See through the lies your brain tells you
Why is it easier to ruminate over hurt feelings than it is to bask in the warmth of feeling loved? Your brain was wired in such a way when it evolved, primed to learn quickly from bad experiences, but not so much from the good ones. It's an ancient survival mechanism that turned the brain into Velcro for the negative, but Teflon for the positive.
©2013 Rick Hanson (P)2013 Random House Audio
"Rick Hanson is a master of his craft, showing us a wise path for daily living in this book. Based in the latest findings of neuroscience, this book reveals that if we understand the brain a little, we can take care of our lives a lot, and make a real difference to our well-being. Here is a book to savor, to practice, and to take to heart." (Mark Williams, PhD, Professor, University of Oxford, author of Mindfulness)
"The cultivation of happiness is one of the most important skills anyone can ever learn. Luckily, it’s not hard when we know the way to water and nourish these wholesome seeds, which are already there in our consciousness. This book offers simple, accessible, practical steps for touching the peace and joy that are every person’s birthright." (Thich Nhat Hanh, author of Being Peace and Understanding Our Mind)
"In this remarkable book, one of the world's leading authorities on mind training shows how to cultivate the helpful and good within us. In a beautifully written and accessible way, Rick Hanson offers us an inspiring gift of wise insights and compassionate and uplifting practices that will be of enormous benefit to all who read this book. A book of hope and joyfulness." (Paul Gilbert, PhD, OBE, Professor, University of Derby, author of The Compassionate Mind)
Yes, I would and am listening to it again. I went through the book quickly the first time to get a feel for if this book could be helpful to me. Now, I am going back to more carefully take in the information. I can imagine going back over parts even a 3rd and 4th time in the future.
The general concept of taking in positive experiences, although it sounds and is simple, in today's world, it does not come automatically. Knowing that taking in experiences can benefit my brain and my well being gives me incentive to make the effort.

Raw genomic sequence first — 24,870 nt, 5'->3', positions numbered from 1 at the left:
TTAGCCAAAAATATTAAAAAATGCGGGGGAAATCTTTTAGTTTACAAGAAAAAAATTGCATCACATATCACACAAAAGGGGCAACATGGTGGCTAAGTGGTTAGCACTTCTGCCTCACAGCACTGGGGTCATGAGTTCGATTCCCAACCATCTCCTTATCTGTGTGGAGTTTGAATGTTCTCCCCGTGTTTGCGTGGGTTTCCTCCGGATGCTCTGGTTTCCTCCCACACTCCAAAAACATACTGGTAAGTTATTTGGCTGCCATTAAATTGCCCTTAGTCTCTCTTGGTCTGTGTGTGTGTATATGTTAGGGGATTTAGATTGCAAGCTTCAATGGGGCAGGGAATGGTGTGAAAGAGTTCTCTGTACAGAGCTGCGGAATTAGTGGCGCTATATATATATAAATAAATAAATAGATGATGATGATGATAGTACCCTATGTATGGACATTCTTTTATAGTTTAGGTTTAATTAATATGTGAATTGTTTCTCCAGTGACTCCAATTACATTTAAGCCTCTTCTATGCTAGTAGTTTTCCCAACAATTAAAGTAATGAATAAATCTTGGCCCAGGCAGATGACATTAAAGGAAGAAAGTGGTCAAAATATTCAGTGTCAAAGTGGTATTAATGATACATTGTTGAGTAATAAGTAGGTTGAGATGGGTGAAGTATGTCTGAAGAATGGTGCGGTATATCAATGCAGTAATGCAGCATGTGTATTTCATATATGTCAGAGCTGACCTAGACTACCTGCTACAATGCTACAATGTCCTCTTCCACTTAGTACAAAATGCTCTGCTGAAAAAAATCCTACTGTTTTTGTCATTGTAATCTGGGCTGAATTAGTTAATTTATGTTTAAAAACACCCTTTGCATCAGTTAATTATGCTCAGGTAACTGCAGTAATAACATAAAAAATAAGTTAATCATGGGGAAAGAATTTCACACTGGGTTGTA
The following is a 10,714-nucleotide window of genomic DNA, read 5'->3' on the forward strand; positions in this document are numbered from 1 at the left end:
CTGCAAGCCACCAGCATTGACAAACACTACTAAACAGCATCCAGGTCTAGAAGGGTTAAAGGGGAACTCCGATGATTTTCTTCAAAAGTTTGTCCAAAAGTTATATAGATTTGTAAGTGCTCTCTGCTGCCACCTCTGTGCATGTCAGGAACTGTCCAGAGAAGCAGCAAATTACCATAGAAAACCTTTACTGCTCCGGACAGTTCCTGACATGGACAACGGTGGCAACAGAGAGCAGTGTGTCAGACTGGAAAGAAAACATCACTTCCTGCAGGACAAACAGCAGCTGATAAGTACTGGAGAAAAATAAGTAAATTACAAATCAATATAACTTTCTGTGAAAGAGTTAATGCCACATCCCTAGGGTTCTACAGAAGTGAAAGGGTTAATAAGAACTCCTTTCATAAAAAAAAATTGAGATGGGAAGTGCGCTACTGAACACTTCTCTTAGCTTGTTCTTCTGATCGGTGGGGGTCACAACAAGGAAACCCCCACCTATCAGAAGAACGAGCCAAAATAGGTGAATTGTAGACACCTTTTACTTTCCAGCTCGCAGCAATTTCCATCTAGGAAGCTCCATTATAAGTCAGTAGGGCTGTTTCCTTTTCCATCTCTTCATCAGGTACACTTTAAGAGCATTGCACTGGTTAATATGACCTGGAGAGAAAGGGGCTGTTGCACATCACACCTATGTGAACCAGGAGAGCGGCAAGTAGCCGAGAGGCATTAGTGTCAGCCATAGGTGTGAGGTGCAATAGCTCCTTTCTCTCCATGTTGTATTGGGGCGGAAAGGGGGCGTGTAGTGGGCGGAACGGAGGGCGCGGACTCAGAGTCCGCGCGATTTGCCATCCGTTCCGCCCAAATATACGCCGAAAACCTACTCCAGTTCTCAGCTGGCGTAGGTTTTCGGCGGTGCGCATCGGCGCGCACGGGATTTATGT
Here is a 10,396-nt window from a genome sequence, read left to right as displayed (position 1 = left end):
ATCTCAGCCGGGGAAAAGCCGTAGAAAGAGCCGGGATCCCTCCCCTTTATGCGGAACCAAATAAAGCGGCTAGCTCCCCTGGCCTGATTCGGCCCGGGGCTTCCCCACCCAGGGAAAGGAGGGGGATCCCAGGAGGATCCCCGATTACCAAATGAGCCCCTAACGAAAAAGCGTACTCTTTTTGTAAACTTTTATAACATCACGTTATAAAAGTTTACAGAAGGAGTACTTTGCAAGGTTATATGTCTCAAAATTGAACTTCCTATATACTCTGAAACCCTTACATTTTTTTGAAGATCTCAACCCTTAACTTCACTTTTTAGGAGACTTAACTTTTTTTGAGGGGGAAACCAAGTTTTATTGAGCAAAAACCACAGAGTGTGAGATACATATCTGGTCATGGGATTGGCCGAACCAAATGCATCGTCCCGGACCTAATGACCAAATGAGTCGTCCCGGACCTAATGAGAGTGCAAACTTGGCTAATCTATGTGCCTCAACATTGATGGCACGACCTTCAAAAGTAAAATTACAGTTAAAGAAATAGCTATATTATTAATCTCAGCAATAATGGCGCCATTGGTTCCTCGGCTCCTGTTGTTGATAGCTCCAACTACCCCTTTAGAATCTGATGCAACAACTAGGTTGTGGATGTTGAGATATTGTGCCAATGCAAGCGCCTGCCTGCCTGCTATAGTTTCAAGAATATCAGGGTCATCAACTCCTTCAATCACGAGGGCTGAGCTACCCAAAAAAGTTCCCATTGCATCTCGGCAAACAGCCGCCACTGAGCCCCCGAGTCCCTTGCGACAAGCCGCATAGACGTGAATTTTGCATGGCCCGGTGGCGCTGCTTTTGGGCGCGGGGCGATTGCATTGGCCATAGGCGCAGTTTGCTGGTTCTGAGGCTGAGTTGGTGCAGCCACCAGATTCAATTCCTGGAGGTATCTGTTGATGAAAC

I heard the auther speak on a Jillian Michaels podcast. I found his line of thinking interesting. It is what prompted me to sign up for audible.com. But, before purchasing this audio book, I read a few of the reviews which sounded quite negative. It gave me pause before ordering. I'm glad that I gave it a try despite the negative reviews. The information is valuable to me in my life at this time. -- Not ignoring the bad, but more fully appreciating the good. Taking just a few extra seconds in my day to take in the positive and make it a part of me.
Hardwiring Happiness is not about brain science. It has very little to do with that topic. It is mostly about self-hypnosis and guided meditation.
I purchased this book thinking that I would find scientific explanations about our sensation of happiness as it relates to exercise, nutrition, habits, experience, the weather, etc. What I found was a long, drawn-out version of the theory of positive thinking interspersed with eastern meditation. Do not misunderstand; I actually agree with the idea of positive thinking to some degree. I certainly understand that it matters what you choose to focus on - and this is the author's point. I take issue with the marketing of this book as "the new brain science." I didn't find much science.
There is some science (very little, but some) scattered throughout, but the meditation mysticism takes over everything and was not adequately addressed in the description of the book. The author is leading readers into guided meditation without admitting that he is doing so. I would not have purchased this book had I known that to be the case.
The only good thing that I can say is that the author is right that, at least to some degree, we choose our thoughts and we choose how to focus our thoughts. However, I choose not to be drawn into eastern meditation, and the author's real intent should have been disclosed.
I am interested in the way the brain is wired and how that affects things like happiness or self-control or behavior modification. This book sounded like it was right up my alley. And there was a bit about how the brain has evolved to react to threats and rewards, etc. But then it is all couched in godawful new age claptrap. Lots of "be in the moment" kind of talk that just gets on my nerves. And, perhaps unfairly, this was exacerbated by the author/reader's wimpy therapist voice. I didn't make it even halfway. Maybe it gets a lot better in the second half, but I'll never know.
I thought this books sounded pretty good, but I was mistaken. I should have known when the author is the narrator of his own book, never a good sign, and starts by listing all of the people to whom he is thankful...it's downhill from there. There is nothing that captures the attention of the listener, not to which the listener can easily relate. The author lists three categories that he mentions over and over and over: the categories are purely subjective and none of it makes sense. All he winds up saying (albeit over and over) is remember the good things that happen to you, focus on those things for 20 seconds and your good brain parts will grow. Bad book, bad bad bad bad.
The authors voice was so dull I found myself daydreaming 30seconds into the book. Granted I only made it about 10 minutes in, but it was so boring - almost torturous to listen to. I want to return it.
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